So, not only does this show what a load of old tosh our claims of developing this sixth sense of ‘fish-farmer’s eye’ is (just kidding), it also shows just how adaptable our roach are if given half a chance which, of course, is what we are trying to do.
Now, do you see what we have to endure?... Didn’t think so!
I’ll let the pictures tell the rest of the story.
As usual, thanks to everyone who helped, thanks to all you guys for your continued support and thanks to everyone who came along at the release sites to share the moment with us and take the wonderful pictures.

We were riding high off the back of the best ever year of one year olds in the tanks at Project HQ, and had no idea what lay just around the corner…

Swarms of one year olds would balance what we thought was going to be a below average stocking into the river…      For every yin there’s a yang, and all that jazz…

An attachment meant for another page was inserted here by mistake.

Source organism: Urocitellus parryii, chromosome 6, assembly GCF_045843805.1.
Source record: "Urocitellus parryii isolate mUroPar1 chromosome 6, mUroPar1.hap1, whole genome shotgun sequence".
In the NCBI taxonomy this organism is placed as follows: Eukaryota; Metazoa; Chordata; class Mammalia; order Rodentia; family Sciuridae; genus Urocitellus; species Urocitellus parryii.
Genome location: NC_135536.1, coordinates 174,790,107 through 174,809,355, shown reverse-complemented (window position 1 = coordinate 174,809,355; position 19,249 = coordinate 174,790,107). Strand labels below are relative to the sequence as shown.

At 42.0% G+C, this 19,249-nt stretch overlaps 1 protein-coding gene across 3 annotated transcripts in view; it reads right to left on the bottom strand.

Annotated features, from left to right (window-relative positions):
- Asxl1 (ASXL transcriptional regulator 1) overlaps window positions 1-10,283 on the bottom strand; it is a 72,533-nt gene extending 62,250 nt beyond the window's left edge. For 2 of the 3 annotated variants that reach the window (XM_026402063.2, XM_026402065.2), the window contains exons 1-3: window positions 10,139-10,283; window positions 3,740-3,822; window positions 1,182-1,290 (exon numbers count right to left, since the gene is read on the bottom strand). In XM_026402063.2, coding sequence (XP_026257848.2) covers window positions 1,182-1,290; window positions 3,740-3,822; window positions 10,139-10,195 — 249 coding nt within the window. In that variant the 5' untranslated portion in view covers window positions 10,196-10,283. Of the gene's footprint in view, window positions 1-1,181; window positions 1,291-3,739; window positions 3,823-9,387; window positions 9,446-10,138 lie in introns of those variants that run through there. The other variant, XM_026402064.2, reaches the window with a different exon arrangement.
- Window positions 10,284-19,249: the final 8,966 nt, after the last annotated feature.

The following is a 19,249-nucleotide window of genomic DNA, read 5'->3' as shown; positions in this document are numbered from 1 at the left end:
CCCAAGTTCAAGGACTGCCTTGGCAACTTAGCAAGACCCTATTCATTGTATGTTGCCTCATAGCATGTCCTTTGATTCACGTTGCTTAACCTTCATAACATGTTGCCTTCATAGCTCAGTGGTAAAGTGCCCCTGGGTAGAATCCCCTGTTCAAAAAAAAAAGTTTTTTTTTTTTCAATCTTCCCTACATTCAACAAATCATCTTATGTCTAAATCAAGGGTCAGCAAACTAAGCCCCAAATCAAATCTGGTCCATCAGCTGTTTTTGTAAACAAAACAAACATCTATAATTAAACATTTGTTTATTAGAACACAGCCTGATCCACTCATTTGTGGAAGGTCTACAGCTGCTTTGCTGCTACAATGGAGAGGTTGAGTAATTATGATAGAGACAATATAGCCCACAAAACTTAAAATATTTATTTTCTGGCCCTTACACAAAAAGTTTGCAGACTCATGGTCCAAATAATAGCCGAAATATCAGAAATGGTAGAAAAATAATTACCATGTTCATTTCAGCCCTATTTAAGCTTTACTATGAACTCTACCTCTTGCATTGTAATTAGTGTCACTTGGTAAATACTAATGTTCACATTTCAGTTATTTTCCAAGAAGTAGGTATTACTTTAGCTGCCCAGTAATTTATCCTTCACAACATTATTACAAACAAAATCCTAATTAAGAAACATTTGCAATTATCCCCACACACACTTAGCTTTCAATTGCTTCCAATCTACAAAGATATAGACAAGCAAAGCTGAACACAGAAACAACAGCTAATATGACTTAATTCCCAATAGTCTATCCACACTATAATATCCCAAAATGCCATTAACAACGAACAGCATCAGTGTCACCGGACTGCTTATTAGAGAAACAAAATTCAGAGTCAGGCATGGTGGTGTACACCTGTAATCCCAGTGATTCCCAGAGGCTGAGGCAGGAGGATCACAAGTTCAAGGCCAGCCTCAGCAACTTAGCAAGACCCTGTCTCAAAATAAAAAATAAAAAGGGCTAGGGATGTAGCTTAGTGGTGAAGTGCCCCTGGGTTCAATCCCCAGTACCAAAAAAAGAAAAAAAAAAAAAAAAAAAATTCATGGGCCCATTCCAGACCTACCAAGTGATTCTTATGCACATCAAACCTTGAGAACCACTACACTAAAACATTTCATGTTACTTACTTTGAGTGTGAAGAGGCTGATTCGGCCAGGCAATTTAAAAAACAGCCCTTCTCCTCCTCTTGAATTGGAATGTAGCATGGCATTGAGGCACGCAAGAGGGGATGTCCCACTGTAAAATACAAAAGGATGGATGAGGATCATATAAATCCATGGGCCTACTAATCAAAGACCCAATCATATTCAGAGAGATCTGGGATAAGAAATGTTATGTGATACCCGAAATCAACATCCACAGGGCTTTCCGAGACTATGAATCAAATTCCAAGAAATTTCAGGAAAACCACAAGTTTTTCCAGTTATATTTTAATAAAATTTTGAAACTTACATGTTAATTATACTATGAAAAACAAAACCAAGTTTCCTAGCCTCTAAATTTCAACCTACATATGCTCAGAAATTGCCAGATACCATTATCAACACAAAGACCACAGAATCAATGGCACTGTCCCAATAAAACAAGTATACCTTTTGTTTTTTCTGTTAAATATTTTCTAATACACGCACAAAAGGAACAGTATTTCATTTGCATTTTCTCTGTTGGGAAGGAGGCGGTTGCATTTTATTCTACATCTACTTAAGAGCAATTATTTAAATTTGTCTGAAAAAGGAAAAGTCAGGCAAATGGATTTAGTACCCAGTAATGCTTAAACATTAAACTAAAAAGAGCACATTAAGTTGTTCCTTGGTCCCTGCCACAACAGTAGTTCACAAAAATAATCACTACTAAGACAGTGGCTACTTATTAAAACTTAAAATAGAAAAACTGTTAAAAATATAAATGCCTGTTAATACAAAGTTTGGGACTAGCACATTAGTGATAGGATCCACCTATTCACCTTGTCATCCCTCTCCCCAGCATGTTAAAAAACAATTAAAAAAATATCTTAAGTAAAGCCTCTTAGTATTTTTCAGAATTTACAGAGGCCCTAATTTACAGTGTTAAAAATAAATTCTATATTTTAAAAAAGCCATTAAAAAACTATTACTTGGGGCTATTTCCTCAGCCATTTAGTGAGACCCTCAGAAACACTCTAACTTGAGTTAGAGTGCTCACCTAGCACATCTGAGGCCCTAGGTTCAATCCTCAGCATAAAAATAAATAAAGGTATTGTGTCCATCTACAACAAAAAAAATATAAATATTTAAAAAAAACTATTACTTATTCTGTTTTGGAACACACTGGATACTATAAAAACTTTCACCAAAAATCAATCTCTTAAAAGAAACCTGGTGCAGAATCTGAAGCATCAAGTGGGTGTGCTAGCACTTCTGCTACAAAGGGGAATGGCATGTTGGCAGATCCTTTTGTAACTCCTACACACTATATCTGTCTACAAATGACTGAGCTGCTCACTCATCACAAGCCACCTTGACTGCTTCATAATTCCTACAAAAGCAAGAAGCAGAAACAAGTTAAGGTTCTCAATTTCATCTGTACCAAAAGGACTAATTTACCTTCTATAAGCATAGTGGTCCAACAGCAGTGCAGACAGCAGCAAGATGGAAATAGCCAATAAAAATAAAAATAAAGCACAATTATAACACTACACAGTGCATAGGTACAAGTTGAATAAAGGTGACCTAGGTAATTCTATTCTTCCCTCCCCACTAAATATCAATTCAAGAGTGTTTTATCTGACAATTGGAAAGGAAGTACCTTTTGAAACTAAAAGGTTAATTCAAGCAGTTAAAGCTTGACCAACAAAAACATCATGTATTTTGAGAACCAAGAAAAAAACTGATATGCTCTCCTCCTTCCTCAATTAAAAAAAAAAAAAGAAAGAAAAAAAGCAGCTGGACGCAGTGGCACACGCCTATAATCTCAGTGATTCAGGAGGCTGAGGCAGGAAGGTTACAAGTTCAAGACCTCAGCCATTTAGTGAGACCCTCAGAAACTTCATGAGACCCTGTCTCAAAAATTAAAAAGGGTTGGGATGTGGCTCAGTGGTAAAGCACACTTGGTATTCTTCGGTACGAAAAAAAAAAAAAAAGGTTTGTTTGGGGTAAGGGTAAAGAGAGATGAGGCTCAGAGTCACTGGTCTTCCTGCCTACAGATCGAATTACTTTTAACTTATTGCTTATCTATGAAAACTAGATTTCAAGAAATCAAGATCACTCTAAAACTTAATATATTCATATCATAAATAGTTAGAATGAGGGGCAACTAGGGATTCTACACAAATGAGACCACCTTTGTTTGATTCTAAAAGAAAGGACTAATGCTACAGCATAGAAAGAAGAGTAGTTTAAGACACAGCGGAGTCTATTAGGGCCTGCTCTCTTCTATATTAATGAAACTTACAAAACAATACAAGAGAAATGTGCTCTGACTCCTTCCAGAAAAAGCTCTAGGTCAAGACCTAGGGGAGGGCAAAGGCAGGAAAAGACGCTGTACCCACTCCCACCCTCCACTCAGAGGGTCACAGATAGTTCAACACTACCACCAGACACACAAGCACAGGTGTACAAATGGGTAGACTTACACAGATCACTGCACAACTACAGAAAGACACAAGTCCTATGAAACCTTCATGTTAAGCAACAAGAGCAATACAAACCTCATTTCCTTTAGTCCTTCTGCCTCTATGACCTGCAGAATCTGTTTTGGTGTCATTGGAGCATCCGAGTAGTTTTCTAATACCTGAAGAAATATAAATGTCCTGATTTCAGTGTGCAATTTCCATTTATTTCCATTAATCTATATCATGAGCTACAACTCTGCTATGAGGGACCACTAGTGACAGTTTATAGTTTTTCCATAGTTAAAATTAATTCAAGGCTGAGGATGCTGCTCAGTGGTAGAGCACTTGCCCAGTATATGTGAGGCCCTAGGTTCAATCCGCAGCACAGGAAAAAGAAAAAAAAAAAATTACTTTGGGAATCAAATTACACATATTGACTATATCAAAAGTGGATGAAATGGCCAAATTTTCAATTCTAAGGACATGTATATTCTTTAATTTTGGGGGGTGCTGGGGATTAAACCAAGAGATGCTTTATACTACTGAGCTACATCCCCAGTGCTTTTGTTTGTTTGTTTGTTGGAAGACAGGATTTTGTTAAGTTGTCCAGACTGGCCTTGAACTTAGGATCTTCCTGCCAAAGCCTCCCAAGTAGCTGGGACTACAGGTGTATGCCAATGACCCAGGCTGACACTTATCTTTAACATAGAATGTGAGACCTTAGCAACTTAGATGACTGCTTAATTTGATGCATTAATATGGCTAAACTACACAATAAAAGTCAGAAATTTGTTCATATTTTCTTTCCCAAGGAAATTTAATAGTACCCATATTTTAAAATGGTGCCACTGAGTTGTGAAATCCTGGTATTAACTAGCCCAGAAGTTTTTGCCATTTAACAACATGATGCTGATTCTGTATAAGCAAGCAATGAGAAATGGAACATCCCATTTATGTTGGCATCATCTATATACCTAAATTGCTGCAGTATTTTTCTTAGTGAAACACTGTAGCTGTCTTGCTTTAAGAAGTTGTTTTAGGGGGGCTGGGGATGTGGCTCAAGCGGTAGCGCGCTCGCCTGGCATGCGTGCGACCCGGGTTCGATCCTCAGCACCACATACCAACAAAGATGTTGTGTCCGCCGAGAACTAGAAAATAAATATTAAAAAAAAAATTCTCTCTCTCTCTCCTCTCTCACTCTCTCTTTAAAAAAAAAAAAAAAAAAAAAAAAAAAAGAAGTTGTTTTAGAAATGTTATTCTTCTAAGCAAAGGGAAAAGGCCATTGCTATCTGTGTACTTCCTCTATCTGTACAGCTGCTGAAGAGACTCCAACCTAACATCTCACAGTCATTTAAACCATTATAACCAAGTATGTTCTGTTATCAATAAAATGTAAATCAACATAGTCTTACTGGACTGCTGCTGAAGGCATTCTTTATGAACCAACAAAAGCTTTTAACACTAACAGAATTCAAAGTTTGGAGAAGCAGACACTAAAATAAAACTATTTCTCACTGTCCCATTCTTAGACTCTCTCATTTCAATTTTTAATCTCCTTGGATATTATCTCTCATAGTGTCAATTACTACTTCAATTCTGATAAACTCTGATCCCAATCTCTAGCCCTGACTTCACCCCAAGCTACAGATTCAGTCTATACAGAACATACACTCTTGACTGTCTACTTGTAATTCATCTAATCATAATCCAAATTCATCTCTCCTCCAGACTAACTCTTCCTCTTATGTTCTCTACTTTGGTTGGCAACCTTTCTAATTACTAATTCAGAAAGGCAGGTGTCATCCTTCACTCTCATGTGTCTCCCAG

Then the Beast from the East paid a visit and delivered us a couple of tonnes of snow and ice to be getting on with.

Being ruffty-tuffty brave little soldiers we got stuck in as soon as the snow started thawing but, I must admit, the first day was pretty uncomfortable (something else we can add to our already very long list of things we can bitch about)…

We were soon into the swing of things, despite the cold. The job has to be done so we just roll our sleeves up and get on with it (we always make Jim get the wettest though). We had no idea what was about to be revealed with the first run round of the net.

A close-up of just a section of the wonderful first haul of roach. We were amazed, and instantly started eating our words behind broadening smiles.

We filled the barrels full of roach and from one stew we had the fish struggling for space, so quickly ran them over to the oxygenated transportation tank in the truck.
What a wonderful problem to have – too many Avon Roach for the size and number of barrels we had…

A second sweep of the net and fewer roach gave us the opportunity to indulge ourselves slightly as we like to each year – well, wouldn’t you???

Myself, Jim and Phil, cold but very happy, and absolutely blown away at the number of roach. We were like excited children… Just look at those smiling faces.